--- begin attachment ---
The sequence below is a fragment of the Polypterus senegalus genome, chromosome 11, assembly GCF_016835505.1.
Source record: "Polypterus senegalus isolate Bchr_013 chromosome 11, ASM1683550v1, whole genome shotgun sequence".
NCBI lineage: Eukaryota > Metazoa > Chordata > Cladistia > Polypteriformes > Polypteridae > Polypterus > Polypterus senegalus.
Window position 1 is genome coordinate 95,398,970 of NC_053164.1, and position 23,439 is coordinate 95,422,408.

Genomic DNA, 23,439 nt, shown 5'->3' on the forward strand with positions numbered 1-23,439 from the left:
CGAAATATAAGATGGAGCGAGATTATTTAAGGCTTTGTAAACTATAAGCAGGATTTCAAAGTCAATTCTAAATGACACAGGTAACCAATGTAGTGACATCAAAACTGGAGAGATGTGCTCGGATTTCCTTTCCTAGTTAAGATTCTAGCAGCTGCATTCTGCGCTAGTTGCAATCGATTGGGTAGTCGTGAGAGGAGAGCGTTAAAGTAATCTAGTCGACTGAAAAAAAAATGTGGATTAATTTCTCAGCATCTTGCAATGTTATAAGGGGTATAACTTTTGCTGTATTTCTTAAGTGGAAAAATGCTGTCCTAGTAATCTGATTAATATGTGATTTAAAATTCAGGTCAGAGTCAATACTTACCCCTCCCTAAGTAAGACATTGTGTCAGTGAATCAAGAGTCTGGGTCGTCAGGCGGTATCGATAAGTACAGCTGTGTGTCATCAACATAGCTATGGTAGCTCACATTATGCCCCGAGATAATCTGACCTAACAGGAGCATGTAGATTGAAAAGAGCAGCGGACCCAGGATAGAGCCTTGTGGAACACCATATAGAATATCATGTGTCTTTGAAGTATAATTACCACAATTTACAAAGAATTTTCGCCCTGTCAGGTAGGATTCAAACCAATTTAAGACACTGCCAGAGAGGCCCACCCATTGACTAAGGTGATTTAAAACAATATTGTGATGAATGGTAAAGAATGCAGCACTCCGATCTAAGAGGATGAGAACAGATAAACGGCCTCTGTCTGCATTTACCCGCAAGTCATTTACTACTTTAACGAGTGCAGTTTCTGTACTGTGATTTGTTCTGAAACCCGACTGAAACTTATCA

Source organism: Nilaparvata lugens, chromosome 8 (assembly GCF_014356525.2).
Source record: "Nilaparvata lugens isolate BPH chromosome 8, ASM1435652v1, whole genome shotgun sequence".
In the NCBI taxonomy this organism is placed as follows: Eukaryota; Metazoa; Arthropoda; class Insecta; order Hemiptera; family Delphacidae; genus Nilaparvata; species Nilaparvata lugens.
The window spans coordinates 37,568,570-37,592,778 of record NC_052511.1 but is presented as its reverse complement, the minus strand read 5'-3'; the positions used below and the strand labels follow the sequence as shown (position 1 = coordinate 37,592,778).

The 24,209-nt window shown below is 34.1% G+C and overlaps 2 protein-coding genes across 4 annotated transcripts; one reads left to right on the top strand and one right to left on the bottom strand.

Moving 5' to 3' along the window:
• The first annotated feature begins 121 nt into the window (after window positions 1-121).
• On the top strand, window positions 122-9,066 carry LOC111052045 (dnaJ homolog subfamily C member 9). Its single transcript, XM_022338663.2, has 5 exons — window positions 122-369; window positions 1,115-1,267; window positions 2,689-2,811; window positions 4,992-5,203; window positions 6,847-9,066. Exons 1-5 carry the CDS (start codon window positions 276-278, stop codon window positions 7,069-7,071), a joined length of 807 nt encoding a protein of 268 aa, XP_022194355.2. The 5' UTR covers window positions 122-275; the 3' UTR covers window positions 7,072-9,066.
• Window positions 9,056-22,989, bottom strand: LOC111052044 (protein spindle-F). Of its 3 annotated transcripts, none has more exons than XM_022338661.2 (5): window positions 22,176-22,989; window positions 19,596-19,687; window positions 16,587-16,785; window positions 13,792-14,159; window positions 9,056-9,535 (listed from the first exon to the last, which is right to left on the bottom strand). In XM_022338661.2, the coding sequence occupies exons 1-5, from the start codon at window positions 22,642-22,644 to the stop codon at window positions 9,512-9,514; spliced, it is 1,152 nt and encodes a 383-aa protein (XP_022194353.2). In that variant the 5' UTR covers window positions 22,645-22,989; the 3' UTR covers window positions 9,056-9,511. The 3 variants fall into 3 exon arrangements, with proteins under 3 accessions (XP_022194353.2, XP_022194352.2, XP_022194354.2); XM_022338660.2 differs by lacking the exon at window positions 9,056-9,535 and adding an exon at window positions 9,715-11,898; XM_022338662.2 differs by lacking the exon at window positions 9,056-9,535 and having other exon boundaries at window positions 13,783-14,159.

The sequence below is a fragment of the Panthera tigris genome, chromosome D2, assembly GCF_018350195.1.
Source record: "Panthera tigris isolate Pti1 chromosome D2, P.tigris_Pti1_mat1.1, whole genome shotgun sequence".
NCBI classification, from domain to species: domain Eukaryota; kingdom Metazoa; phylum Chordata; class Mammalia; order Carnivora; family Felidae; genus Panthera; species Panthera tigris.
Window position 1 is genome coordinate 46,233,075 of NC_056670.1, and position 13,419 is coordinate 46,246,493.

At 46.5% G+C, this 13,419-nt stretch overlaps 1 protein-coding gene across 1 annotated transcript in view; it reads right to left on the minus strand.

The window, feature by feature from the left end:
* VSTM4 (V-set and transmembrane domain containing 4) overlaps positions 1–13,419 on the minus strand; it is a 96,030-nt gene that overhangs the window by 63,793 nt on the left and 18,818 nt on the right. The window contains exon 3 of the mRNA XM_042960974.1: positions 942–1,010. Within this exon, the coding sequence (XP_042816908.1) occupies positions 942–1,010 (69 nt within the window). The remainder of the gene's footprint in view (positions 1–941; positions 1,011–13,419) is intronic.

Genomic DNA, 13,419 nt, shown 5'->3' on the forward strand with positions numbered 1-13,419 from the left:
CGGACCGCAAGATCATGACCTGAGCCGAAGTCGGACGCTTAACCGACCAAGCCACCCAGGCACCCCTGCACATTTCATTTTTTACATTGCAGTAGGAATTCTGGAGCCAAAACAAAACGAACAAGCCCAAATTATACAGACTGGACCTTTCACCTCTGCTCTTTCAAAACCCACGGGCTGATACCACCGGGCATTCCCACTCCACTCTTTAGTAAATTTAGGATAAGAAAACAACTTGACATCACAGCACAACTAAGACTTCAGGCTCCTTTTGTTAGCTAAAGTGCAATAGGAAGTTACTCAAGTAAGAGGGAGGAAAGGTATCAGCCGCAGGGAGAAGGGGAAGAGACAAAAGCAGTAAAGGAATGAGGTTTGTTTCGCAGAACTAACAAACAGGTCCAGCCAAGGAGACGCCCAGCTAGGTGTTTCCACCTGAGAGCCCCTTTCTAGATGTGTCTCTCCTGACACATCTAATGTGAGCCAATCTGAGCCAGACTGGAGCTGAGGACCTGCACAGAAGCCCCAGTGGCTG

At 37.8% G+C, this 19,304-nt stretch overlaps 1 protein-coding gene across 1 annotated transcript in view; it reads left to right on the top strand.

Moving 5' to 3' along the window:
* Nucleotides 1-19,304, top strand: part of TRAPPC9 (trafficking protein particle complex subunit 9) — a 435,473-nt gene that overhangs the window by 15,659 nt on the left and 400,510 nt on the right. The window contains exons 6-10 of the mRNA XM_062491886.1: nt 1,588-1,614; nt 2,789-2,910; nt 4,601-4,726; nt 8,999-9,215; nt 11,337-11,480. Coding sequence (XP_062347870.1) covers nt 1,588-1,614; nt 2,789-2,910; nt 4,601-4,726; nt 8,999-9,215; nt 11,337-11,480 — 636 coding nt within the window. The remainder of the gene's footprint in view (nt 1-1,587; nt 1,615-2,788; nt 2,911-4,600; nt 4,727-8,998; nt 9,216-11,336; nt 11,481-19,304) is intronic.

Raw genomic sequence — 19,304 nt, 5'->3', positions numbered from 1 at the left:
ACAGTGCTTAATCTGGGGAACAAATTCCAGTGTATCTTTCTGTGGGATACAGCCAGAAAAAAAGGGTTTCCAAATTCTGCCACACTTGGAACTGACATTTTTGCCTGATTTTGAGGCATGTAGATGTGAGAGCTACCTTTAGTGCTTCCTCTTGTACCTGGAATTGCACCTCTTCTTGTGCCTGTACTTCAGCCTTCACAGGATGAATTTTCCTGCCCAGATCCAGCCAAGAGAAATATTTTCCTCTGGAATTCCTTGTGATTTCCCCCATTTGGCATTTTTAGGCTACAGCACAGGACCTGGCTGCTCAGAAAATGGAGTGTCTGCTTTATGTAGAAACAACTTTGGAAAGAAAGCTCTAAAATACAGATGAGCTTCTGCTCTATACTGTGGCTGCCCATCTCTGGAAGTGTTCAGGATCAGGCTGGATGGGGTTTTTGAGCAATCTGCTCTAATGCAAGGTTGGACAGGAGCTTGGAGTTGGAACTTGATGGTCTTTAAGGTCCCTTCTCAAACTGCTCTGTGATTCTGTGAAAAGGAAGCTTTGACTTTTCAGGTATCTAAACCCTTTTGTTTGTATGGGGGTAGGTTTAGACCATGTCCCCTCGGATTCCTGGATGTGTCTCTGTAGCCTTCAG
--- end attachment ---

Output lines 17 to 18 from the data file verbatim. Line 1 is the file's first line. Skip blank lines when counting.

Source record: "Panthera tigris isolate Pti1 chromosome D2, P.tigris_Pti1_mat1.1, whole genome shotgun sequence".
NCBI classification, from domain to species: domain Eukaryota; kingdom Metazoa; phylum Chordata; class Mammalia; order Carnivora; family Felidae; genus Panthera; species Panthera tigris.